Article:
|The Seven Year Itch|
Theatrical release poster
|Directed by||Billy Wilder|
|Produced by||Charles K. Feldman|
|Written by||George Axelrod|
|Based on||The Seven Year Itch|
by George Axelrod
|Music by||Alfred Newman|
|Cinematography||Milton R. Krasner|
|Edited by||Hugh S. Fowler|
|Distributed by||20th Century Fox|
|Budget||$1.8 million (est.) ($17 million in 2019 dollars)|
|Box office||$12 million (US) ($114 million in 2019 dollars) |
$6 million (US rentals) ($57 million in 2019 dollars)
The Seven Year Itch is a 1955 American romantic comedy film based on a three-act play with the same name by George Axelrod. The film was co-written and directed by Billy Wilder, and stars Marilyn Monroe and Tom Ewell, reprising his Broadway role from the play. It contains one of the most notable images of the 20th century - Monroe standing on a subway grate as her white dress is blown upwards by a passing train. The titular phrase, which refers to declining interest in a monogamous relationship after seven years of marriage, has been used by psychologists.
Richard Sherman (Tom Ewell) is a nerdy, faithful, middle-aged publishing executive with an overactive imagination and a mid-life crisis, whose wife, Helen (Evelyn Keyes), and son, Ricky (Butch Bernard), are spending the summer in Maine. When he returns home with the kayak paddle Ricky accidentally left behind, he meets a woman (Marilyn Monroe), who is a commercial actress and former model who rents the apartment upstairs while in town to make television spots for a brand of toothpaste. That evening, he works on reading the manuscript of a book in which psychiatrist Dr. Brubaker (Oskar Homolka) claims that almost all men are driven to have extra-marital affairs in the seventh year of marriage. Sherman has an imaginary conversation with Helen, trying to convince her, in three fantasy sequences, that he is irresistible to women, including his secretary, a nurse, and Helen's bridesmaid, but she laughs it off. A tomato plant then crashes into his lounge chair; the woman upstairs apologizes for accidentally knocking it off the balcony, and Richard invites her down for a drink.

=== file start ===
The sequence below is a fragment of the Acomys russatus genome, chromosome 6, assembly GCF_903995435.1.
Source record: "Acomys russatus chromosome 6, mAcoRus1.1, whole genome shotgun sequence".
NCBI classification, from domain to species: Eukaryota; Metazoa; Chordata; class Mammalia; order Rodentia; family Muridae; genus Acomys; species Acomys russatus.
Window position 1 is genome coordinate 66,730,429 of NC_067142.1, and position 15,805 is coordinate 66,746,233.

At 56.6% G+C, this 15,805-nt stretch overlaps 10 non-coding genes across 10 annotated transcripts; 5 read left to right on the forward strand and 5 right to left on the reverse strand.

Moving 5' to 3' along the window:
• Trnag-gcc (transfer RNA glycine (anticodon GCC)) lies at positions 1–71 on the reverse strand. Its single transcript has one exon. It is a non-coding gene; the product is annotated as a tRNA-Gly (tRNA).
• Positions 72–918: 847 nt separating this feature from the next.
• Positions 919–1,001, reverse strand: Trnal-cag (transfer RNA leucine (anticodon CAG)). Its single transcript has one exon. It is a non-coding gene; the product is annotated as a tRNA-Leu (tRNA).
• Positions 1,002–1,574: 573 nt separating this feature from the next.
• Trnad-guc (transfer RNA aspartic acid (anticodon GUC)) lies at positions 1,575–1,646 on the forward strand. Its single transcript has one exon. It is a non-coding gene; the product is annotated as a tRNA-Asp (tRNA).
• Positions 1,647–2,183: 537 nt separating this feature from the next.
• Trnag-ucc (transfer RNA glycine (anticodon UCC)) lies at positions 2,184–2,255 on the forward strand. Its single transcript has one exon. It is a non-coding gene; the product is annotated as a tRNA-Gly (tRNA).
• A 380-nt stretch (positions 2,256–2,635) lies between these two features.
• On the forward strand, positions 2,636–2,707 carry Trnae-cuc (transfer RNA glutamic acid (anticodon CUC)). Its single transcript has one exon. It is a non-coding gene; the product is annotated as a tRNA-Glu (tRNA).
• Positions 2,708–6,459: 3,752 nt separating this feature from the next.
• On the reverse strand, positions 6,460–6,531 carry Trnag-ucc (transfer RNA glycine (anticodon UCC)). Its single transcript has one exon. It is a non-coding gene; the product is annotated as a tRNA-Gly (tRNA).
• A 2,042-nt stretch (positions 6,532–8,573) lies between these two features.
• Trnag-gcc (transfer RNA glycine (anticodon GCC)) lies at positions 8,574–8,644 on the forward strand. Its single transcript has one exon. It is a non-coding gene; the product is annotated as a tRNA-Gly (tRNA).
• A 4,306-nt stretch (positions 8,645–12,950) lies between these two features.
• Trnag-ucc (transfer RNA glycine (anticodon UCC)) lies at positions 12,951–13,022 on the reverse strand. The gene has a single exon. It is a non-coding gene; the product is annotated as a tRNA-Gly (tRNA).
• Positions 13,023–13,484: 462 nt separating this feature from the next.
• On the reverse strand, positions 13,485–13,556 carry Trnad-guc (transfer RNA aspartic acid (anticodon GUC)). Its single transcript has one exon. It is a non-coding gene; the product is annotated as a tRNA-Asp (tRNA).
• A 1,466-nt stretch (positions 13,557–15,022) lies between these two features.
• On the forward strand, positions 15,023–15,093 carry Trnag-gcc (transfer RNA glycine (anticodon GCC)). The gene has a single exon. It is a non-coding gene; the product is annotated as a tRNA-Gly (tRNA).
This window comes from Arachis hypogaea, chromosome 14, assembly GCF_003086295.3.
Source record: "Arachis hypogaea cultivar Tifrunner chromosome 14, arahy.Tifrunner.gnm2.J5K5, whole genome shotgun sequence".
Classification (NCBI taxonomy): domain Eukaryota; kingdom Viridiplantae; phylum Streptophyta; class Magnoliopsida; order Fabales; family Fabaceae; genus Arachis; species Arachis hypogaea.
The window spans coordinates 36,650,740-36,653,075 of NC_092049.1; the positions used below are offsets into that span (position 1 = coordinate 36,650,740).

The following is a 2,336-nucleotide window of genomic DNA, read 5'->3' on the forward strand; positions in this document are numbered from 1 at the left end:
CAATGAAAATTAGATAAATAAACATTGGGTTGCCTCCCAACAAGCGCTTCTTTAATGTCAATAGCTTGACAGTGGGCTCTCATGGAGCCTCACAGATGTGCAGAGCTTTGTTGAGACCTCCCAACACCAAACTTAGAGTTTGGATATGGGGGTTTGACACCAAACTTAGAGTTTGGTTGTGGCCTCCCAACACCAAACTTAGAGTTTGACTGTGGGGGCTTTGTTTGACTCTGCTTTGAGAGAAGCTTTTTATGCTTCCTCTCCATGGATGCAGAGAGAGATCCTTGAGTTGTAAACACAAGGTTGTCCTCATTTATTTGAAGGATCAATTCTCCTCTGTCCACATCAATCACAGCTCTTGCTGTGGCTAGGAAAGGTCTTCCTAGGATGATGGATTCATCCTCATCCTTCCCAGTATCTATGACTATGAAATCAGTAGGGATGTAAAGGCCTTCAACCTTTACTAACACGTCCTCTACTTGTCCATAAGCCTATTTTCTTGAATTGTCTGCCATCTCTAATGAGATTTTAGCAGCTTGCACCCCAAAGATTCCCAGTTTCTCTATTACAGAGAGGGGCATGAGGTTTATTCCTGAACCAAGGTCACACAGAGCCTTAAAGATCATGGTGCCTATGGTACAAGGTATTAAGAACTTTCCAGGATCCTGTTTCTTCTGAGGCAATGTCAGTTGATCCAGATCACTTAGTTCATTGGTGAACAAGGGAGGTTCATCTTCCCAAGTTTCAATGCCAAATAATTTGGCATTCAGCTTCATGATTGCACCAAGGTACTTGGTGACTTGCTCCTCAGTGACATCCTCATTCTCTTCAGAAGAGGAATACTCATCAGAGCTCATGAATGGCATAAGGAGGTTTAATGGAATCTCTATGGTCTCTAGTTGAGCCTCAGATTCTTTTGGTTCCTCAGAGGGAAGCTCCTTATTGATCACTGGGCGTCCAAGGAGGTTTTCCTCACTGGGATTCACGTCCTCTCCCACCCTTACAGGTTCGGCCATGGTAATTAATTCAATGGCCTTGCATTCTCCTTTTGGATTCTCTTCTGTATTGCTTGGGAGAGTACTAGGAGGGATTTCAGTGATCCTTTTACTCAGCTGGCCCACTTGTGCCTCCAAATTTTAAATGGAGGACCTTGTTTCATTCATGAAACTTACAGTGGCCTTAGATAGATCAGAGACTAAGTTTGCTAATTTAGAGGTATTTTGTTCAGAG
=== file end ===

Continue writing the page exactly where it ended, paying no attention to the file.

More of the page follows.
He waits for her to get dressed, including in underwear she says she keeps cool in her icebox. When she arrives, a vision in pink, they have a drink and he lies about being married. When she sees his wedding ring, he backtracks but she is unconcerned, having no designs on him, only on his air-conditioning. He has a fantasy that she is a femme fatale overcome by his playing of Rachmaninoff's Second Piano Concerto. In reality, she prefers Chopsticks, which they play together. Richard, overcome by his fantasies, awkwardly grabs at her, causing them to fall off the piano bench. He apologizes for his indiscretion but she says it happens to her all the time. Guilt-ridden, however, he asks her to leave.
Over the next few days, they spend more time together and Richard imagines that they are growing closer, although she is immune to his imagined charms. Helen continually calls her husband, asking him to send the paddle so Ricky can use the kayak, but Richard is repeatedly distracted. His waning resolve to resist temptation fuels his fear that he is succumbing to the "Seven Year Itch". He seeks help from Dr. Brubaker, but to no avail. His imagination then runs even wilder: the young woman tells a visiting plumber (Victor Moore) how Richard is "just like the Creature from the Black Lagoon"; the plumber repeats her story to neighbor McKenzie, whom Helen had asked to drop by to pick up Ricky's paddle. Richard imagines his wife with McKenzie on a hayride which actually takes place but into which he injects his paranoia, guilt and jealousy. After seeing The Creature from the Black Lagoon, the young woman stands over the subway grate to experience the breeze - Monroe in the iconic scene in the pleated white halterneck dress, blowing her skirt in the wind.